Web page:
Yiso Bahc: Something for Nothing
April 19 – June 1, 2014
2F Art Sonje Center
Yiso Bahc: Something for Nothing
Something for Nothing is the second solo exhibition of Yiso Bahc at Art Sonje Center, followingLines of Flight in 2011. The title of the exhibition comes from the name of one of the artist’s works. It consists of two large rubber basins placed at opposite ends of a long wooden bench. One of the basins contains cement, heaped high above the brim, and the other is empty. This work itself is not included in the current exhibition, because it has been lost. Nevertheless, it is a good example of Bahc’s ruminations about the “something” he was pursuing in art, about making works of art and the desire to make them, and about the emptiness of pursuing and making art. In an artist’s note, Bahc states that everything that humans make seems to ultimately turn into “a heap of waste.” He also remarks that he makes art as a means of “self-therapeutic escape from voidness of life.” For him, the act of artmaking is “to maneuver in reverse mode into the vast and limitless field of ‘gaps’ among those already existing categories and meanings.” (Artist statement by Yiso Bahc in October, 2000)
Lines of Flight-another posthumous exhibition of Yiso Bahc’s work, held at Art Sonje Center in 2011-was an exhibition that focused on the artist’s drawings. It featured sketches and plans he drew before implementing an idea or installation. The current exhibition focuses on introducing installation works that have not been shown in Korea. Along with the installation works, the show will also include examples of Bahc’s paintings, sculptures, and video works. It will show, among others, works from the 1980s and 1990s, when the artist worked under the pseudonym Bahc Mo; works he created while participating in the artist-in-residence program at Artpace in San Antonio, Texas; and one of the two works he submitted for the Korean Pavilion at the 2003 Venice Biennale. Also included in the exhibition are works from major group shows Bahc participated in as well as works from the solo exhibition at Atelier Hermes on the occasion of winning the Hermes Foundation Missulsang (art prize) in 2002.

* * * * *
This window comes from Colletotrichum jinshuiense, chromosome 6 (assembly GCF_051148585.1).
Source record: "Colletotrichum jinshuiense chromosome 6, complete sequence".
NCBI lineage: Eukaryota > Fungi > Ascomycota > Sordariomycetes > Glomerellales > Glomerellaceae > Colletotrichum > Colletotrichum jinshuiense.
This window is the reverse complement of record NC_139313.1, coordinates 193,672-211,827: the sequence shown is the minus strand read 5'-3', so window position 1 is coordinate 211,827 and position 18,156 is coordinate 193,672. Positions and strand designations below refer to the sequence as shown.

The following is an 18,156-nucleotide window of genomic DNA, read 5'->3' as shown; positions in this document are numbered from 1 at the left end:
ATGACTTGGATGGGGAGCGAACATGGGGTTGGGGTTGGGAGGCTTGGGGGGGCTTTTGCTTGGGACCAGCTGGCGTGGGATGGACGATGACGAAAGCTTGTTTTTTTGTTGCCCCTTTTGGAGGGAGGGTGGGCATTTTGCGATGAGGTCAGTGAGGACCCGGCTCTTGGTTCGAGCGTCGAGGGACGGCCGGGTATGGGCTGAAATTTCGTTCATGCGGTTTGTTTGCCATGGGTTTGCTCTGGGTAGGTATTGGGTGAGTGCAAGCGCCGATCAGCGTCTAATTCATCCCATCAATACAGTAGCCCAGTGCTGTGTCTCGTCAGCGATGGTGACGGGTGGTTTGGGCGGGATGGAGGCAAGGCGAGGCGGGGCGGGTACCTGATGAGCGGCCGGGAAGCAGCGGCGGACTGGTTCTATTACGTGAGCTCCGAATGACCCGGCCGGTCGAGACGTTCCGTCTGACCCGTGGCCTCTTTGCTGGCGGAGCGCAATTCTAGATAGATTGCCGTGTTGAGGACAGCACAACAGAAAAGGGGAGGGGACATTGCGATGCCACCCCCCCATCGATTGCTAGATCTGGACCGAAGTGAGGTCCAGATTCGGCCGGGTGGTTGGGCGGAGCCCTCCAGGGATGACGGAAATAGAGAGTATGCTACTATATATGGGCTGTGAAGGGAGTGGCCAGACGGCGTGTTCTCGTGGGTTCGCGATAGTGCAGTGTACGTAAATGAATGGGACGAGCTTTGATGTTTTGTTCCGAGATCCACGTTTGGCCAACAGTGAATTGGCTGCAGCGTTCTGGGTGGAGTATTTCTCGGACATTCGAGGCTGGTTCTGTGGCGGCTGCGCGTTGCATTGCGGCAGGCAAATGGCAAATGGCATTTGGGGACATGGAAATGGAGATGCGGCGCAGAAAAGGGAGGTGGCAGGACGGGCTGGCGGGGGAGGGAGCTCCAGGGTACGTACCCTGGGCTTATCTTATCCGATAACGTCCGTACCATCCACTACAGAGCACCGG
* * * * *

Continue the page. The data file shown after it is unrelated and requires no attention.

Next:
As an Escape (1998) is an installation work that visitors will find at the start of the exhibition. It is a narrow corridor created with a plastic sheet along one side of the gallery wall. The work invites visitors to experience an unfamiliar space. This work was exhibited in 1998 at Art Sonje Museum in Gyeongju in a group exhibition entitled Defrost. The current installation replicates the Gyeongju exhibition in terms of the installation specifications.
Untitled (The Sky of San Antonio) (2000) shows video projections of the sky with live-feed from the cameras installed on the rooftop of the museum. The real-time images of the sky are projected onto the cut-out wall laid on the floor. Associates of Artpace, who assisted the original installation in 2000, were consulted in recreating the piece in Seoul.
Themes of stars and light often appear in Bahc’s work. A number of works highlighting this aspect of his practice are featured in this exhibition. They include Big Dipper in Eight Stars(1997-1999), Eight Direction Beauty (2002), Five Empty Worlds (2002), and Your Bright Future(2002).
Your Bright Future (2002) consists of ten powered industrial light fixtures hoisted on a wooden structure; all of the lights are directed towards one spot on the gallery’s white wall from different positions, maximizing the illumination of the lit area. This work was restored and installed by the artist’s colleagues-fellow artists who also showed at the 2009 group show, Your Bright Future: 12 Contemporary Artists from Korea, at the Los Angeles County Museum of Art (LACMA). The current exhibition follows the installation specifications of the LACMA exhibition.
Perhaps what remains in the aftermath of his death is, like the title of the exhibition, something for nothing. The artist seems to have left us his “something”s for us to trace the “gap” that he had traveled and further reflect.
The opening of the exhibition will coincide with the publication of a catalogue of drawings, which has been in preparation since the exhibition Lines of Flight in 2011. The catalogue is a vivid exploration of Bahc’s work process and how he went about developing ideas and creating installation works. It is expected that the book will serve as a resource for researchers and fellow artists-those who knew him closely, as well as those who never met him in person.
Also in May, an anthology of Bahc’s writings and writings on his work is scheduled to be published in collaboration with the publication company, Hyunsil Culture Studies. This collection will help readers follow the cognitive trajectory of the artist who, in the 1990s, spearheaded the transformation of the practice of contemporary art in Korea. Also in the month of May, in conjunction with the publication of the anthology, Art Sonje Center will host a weekly program of dialogue with Ihnbum Lee, Park Chan-kyong, Seoyoung Chung, Young Chul Lee, and other curators and artists who have personal memories of Bahc. They will share with the audience his project of “cohabitation” with colleagues and friends through everyday encounters.